That the Compact itself does not create a private right of action does not mean that offenders subject to it are left without a remedy under Section 1983. Instead, it means that their complaints must be framed as violations of a right enumerated in the Constitution. Numerous reported cases give examples of the type of constitutional violations that offenders allege in relation to their supervision under the Compact.
A leading case is Doe v. Pennsylvania Board of Probation and Parole, 513 F.3d 95, the Third Circuit case noted in the subsection immediately above. In Doe, a sex offender who transferred his probation and parole supervision from New Jersey to Pennsylvania sued receiving state officials under Section 1983, claiming that they violated his equal protection rights by subjecting him to community notification requirements that exceeded those applicable to non- ICAOS offenders in Pennsylvania. Pennsylvania required every out-of-state sex offender who moved there to submit to community notification, whereas offenders convicted of similar offenses in Pennsylvania were subject to notification requirements only if, after a civil hearing, they were designated as sexually violent predators. The court rejected Pennsylvania’s proposed justifications for the differential treatment, noting that Pennsylvania’s own compact-enabling legislation specifically stated that the state will supervise ICAOS offenders under “the same standards that prevail for its own probationers and parolees.” Id. at 108. Even applying the most deferential level of constitutional scrutiny (rational basis review), the court found no rational relationship between Pennsylvania’s legitimate interest in public safety and its policy of disparate treatment for out-ofstate offenders. The court therefore held that Pennsylvania violated Doe’s right to equal protection under the Fourteenth Amendment to the United States Constitution. Id. at 112.
In Jones v. Chandrasuwan, 820 F.3d 685 (4th Cir. 2016), the United States Court of Appeals for the Fourth Circuit held in the context of a Section 1983 action that probation officers from a sending state (North Carolina) violated an ICAOS probationer’s Fourth Amendment rights when they sought his arrest without a reasonable suspicion of a violation. The alleged violations (a failure to pay fines and costs, absconding) were not properly coordinated through the receiving state’s (Georgia) ICAOS office, which led to a misunderstanding about the probationer’s address and whereabouts. He was arrested and improperly detained for seven days. Notwithstanding the finding that the probation officers had violated the defendant’s constitutional rights, the court ultimately determined that the officers were entitled to qualified immunity, as discussed below in section 5.3.6.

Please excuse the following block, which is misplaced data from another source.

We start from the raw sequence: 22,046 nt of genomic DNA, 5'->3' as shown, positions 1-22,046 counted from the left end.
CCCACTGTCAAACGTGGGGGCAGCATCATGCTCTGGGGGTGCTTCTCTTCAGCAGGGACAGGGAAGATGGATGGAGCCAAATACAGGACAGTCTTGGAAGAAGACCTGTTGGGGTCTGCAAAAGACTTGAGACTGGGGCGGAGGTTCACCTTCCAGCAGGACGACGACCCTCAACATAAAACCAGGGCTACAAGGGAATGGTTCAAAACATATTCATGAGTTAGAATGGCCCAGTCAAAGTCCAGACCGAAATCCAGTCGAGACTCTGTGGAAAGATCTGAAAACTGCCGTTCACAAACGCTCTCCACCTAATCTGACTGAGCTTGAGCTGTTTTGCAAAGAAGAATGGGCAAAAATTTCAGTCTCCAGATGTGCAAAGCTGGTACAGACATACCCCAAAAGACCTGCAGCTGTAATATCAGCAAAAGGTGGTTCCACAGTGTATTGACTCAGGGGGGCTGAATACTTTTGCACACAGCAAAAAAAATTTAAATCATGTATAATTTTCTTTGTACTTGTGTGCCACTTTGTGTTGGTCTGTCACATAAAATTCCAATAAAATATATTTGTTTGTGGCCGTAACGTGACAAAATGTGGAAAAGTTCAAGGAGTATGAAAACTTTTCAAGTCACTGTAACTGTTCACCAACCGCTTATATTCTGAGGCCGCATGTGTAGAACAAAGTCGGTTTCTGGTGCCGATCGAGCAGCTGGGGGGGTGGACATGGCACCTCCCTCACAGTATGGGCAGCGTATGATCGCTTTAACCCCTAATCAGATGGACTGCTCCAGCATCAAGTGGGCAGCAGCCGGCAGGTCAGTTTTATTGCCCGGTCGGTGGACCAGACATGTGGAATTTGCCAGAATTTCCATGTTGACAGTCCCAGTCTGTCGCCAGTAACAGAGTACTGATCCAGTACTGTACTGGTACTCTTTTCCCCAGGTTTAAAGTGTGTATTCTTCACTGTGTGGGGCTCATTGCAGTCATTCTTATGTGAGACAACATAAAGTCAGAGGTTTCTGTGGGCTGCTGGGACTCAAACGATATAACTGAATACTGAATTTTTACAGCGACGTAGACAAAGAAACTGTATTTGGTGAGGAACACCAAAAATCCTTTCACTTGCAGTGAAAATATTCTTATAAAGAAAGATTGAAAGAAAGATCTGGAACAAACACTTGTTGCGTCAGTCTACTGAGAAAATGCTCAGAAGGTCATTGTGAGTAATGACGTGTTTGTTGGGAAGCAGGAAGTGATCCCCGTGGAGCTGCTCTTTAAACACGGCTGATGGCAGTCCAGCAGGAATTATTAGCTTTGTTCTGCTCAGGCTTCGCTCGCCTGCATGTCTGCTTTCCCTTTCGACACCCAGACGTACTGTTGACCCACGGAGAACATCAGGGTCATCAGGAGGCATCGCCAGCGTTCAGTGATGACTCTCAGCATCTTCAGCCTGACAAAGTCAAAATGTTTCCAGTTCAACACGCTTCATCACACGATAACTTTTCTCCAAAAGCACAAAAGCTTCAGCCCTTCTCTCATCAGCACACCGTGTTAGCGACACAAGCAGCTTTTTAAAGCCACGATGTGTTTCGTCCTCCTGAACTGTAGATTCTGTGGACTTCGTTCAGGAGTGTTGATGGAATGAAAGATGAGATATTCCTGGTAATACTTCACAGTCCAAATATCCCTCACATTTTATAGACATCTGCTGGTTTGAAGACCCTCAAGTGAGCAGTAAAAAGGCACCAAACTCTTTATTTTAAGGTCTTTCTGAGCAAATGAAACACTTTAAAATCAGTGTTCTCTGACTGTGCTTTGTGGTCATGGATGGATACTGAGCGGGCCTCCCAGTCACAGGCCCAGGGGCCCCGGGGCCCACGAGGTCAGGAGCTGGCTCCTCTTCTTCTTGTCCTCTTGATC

Of course, not every alleged violation will be an actual constitutional violation. For example, in Brock v. Washington State Department of Corrections, No. C08-5167RBL, 2009 WL 3429096, at *1 (W.D. Wash. Oct. 20, 2009), a parolee transferred supervision from Montana to Washington through the Compact. The offender alleged, among other things, that Washington parole officials violated his federal constitutional rights (1) under the Due Process Clause by failing to hold a probable cause hearing on the alleged violation and (2) under the Confrontation Clause by offering hearsay testimony at his violation hearing. The court concluded that the failure to hold a preliminary hearing—even if required by statute—did not give rise to a constitutional violation when the final violation hearing was held three days after the violation report was filed. And as for the alleged Confrontation Clause violation, the court found that Sixth Amendment confrontation rights apply in a criminal trial, not at a parole violation. Id. at *8. With no constitutional violation alleged, the court dismissed the suit without any need to consider whether the defendant-officials were protected by immunity or another defense.
Another recurring fact pattern that generally has not been deemed a constitutional violation is a receiving state’s failure to release an offender from detention in a timely fashion upon learning that the sending state does not intend to retake the offender. In Kaczmarek v. Longsworth, 107 F.3d 870 (6th Cir. 1997) (unpublished), the United States Court of Appeals for the Sixth Circuit found no constitutional violation when a Compact probationer was held in the receiving state (Ohio) for more than a month after officials there learned that the sending state (Michigan) would not pursue retaking. The court rejected the offender’s argument that the delay violated his rights to due process and to be free from cruel and unusual punishment, noting that the sending state alone does not “call the shots” in Compact cases. Id. at *4. To the contrary, the receiving state was entitled to apply the same standards to Compact offenders that it would apply to its own supervisees— including detaining them when they had other charges pending, as was the case here. Id. at *2. See also Perry v. Pennsylvania, No. 05-1757, 2008 WL 2543119, at *1 (W.D. Pa. June 25, 2008) (a receiving state did not violate an offender’s constitutional rights by detaining him without bond during the pendency of charges in the receiving state, even after the sending state determined that it would not issue a probation warrant related to the receiving state charge).